11/24/2003 By: Susan McLester and Dominic Milano
Besides that it's just plain fun, one of the great things about using digital video as a teaching tool is that it's not subject to the same whimsical, de-flavorizing censorship that textbooks are. Since parents aren't likely to see a textbook reviewed in say, the New York Times, it's probably not common knowledge to them, or even to some teachers, that a small but exceedingly squeaky percentage of the far right and far left hold sway over what kids read-or don't-nationwide. California and Texas are the two largest textbook adoption states and so set the tone for what's okay and what's not, censorship-wise. Therefore, the agendas of lobbying groups and anti-bias panels in those two states take front and center in debates that focus on everything from feminism and other groups' rights to an overall conservative whitewash of the history of the world.
According to Diane Ravitch, author of The Language Police (Knofp, 2003), a few of the hundreds of offensive terms banned by textbook watchdogs include: "fisherman" (replace with "fisher"); "gay" (replace with "happy," "lighthearted"); "Adam and Eve" (replace with "Eve and Adam"); "stickball" (regional, ethnic bias); and "yacht" (elitist). There are also rigid guidelines for images to avoid in text and illustrations. A couple of our favorites from the gender wars: "mother comforting children"; "father expressionless or relaxed during trying circumstances." For reasons not apparent to the man on the street-hold it, make that the person on the street-the food blacklist includes corn chips, jelly, salad dressings, pickles, and tea. And among topics to steer clear of on tests-because they might upset or distract kids-are aspirin, birthday celebrations, blizzards, poverty, farms, unemployment, and cancer.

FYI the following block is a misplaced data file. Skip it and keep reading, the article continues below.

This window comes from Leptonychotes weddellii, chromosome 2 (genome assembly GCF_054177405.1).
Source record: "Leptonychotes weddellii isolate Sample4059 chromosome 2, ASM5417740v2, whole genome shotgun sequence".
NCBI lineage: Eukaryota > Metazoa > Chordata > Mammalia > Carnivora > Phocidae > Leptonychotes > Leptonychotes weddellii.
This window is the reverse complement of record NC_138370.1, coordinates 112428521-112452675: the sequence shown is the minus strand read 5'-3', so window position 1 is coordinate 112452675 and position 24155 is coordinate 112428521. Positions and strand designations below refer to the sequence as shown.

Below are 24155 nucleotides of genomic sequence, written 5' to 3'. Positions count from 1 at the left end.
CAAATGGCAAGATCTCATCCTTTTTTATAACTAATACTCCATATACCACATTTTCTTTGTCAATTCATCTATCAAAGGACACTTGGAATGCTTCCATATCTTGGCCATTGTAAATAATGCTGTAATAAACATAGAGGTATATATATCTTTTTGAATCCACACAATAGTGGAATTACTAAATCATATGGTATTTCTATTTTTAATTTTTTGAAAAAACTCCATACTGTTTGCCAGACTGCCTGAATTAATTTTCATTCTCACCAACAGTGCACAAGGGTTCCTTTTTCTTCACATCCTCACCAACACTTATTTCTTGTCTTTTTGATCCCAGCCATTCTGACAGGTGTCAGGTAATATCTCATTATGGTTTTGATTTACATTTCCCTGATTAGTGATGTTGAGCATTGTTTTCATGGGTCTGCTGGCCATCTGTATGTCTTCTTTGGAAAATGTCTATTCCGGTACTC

But there are even more serious omissions. Because no religions can be presented in anything other than a positive light, the treatment of Islam, for example, lacks any real critical analysis in textbooks and standardized test materials. And because modern-day tyranny is shied away from, there can be no negatives in the portrayal of leaders such as Mao or the Ayatollah Khomeini.
Is real life just a bit too much for our kids to handle? If we "dumb down" textbooks, if we don't arm kids with the tools to meet its challenges, it surely will be.
Enter digital media. From what we've seen, when you put any kind of empowering technology into the hands of kids-whether it be a computer, the Internet, a video camera, or whatever-kids begin to connect with each other to explore the world around them in a manner that doesn't usually shy away from the harder facts of life.
Granted, digital media is not a quick-fix answer to censorship. It brings with it a different set of dangers and concerns. We have to teach students to be responsible, to be safe and ethical, and to be critical consumers of the vast amounts of information they can so easily access. But when students walk off the school grounds at the end of the day, they don't enter a sanitized world-whether we wish it so or not. Let's show our kids some respect by encouraging them to channel their energy toward solving authentic problems, by teaching them to use 21st century tools, and by trusting them with the truth.
Susan McLester (firstname.lastname@example.org, editor in chief, T&L
Dominic Milano (email@example.com, editorial director, DV
Read other articles from the November Issue